The comment below may be attributed to Jan Dawson, Chief Analyst at Jackdaw Research. Jan may also be reached at (408) 744-6244 or email@example.com.
Apple demonstrated today why it’s unique among major technology companies. It combined technological innovations with partnerships with healthcare companies and the launch of fashion accessories.
In the healthcare space, many companies have tried to use technology to transform key processes, but the focus has been almost exclusively on transforming them from the enterprise out. What’s unique about Apple’s ResearchKit is that it works from the consumer-in. In other words, it empowers consumers rather than healthcare providers and in the process changes the healthcare research model.
Apple’s new MacBook extends Apple’s leadership in the PC space and illustrates exactly why Apple has been outperforming the rest of the PC industry for most of the last ten years. It advances technology in the key areas users care about – battery life, display quality and resolution, and above all usability. One concern is the reduction in the number of ports to a single USB-C port. While many peripherals now communicate through wireless rather than wired technologies, power, external microphones and other devices still rely on wired technologies. It’s likely that Apple will deal with this by providing adapters, but customers will likely have to buy new devices and cables to work with the new port. At the same time, Apple has clearly laid the groundwork with various wireless sharing technologies such as AirPlay, AirDrop and so on.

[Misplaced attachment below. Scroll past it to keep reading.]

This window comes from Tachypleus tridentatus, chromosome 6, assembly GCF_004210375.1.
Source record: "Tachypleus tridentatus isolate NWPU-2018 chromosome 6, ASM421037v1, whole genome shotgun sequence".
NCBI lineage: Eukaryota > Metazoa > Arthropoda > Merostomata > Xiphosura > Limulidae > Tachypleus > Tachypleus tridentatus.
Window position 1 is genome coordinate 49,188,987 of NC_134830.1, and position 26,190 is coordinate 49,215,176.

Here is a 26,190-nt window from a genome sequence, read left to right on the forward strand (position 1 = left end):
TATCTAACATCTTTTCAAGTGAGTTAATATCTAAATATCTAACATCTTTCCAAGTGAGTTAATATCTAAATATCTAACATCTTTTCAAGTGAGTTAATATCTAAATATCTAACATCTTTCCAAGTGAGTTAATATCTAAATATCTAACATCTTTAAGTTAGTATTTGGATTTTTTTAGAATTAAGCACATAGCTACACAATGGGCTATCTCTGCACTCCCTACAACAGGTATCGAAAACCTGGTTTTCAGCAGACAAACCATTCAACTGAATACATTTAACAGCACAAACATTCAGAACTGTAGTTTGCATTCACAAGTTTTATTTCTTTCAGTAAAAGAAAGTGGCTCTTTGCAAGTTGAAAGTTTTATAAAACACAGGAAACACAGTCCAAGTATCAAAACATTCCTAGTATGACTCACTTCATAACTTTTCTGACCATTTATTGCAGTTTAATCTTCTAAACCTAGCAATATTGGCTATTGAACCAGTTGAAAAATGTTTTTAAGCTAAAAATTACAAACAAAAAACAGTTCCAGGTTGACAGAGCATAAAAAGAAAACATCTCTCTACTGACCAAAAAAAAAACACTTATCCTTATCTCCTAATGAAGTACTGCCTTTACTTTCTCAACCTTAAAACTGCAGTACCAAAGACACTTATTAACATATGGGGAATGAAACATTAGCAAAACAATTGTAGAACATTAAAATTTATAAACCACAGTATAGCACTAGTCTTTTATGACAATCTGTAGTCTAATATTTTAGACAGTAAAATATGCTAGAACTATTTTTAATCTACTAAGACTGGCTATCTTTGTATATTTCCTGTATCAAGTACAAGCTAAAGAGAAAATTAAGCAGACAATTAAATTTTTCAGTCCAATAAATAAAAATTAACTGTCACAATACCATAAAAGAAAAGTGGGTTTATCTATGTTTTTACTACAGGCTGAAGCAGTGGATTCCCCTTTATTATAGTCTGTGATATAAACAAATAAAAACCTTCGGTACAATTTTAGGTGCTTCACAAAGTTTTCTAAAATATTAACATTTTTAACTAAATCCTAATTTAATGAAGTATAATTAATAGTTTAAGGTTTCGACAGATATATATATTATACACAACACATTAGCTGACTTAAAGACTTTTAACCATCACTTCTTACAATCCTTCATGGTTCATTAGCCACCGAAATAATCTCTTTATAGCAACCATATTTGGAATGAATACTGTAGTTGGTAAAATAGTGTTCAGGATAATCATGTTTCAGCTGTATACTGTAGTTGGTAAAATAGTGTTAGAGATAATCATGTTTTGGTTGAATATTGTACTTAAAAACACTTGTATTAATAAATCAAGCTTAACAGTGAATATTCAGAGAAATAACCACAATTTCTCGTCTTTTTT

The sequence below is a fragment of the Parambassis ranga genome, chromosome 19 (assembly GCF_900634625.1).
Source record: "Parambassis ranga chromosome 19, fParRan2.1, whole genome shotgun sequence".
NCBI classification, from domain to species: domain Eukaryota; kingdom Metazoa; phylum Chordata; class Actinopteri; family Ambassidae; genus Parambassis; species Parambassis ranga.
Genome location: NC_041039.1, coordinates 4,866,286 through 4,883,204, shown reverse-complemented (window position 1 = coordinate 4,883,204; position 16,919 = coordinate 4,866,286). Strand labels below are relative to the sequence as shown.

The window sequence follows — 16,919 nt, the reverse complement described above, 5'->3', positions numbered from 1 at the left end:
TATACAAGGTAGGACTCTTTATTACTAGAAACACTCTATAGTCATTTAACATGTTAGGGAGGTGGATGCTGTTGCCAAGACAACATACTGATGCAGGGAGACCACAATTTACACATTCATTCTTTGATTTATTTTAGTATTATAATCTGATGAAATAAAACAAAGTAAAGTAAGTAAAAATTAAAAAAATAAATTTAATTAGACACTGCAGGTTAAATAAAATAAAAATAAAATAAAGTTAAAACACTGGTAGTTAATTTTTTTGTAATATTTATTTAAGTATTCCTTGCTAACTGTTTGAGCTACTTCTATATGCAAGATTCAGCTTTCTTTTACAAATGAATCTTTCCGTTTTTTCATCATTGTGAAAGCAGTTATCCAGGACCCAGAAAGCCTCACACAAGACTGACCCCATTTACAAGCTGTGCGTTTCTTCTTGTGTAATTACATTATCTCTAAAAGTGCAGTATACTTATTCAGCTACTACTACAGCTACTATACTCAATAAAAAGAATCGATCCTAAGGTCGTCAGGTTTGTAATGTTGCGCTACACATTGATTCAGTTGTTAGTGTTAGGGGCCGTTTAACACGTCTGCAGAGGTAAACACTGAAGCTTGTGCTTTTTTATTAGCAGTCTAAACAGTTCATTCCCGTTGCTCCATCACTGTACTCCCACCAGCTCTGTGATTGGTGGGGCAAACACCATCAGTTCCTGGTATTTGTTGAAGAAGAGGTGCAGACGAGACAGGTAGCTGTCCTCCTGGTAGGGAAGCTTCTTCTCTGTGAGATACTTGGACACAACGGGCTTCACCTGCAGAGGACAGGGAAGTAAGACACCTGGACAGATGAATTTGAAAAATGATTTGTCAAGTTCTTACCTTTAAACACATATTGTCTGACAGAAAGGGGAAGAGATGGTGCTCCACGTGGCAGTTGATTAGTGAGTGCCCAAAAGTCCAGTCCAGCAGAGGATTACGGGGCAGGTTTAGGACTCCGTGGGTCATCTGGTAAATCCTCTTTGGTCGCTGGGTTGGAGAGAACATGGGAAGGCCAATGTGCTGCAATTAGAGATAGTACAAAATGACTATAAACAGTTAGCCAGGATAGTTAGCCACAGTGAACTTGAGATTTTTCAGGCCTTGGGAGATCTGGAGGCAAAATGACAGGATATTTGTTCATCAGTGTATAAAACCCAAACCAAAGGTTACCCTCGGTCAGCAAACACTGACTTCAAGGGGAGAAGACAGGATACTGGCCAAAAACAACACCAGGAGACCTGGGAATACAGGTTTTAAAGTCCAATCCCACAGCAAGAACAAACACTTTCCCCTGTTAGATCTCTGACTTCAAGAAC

The Apple TV didn’t get the big upgrade some were expecting. The price drop reflects the fact that the device is now competing against sticks sold at $35 rather than simply boxes sold at $80-100. The HBO Now exclusive should be a big selling point for Apple TV, but the price change signals that Apple may be laying the groundwork for a bigger TV service push later.
The Apple Watch information provided today was relatively unsurprising, with little new information other than price. The prices weren’t entirely surprising either. The vast majority of sales will be for the Sport and Watch versions, and I expect Apple to sell around 20 million of these in 2015. The release of the Apple Watch will also catalyze the overall smartwatch market and help other vendors even as Apple comes to enjoy levels of market share it hasn’t had since the iPod. It will likely take some time for sales to ramp up, since most potential customers will want to look at the watches in stores and possibly even wait until early-adopter friends see and show them off. More broadly, the Apple Watch also demonstrates what only Apple could do among major technology brands, and that’s create a credible high-fashion device that can sell at every price point from $349 to over $10,000. No other technology company has the combination of technology chops and fashion and brand credibility to pull this off.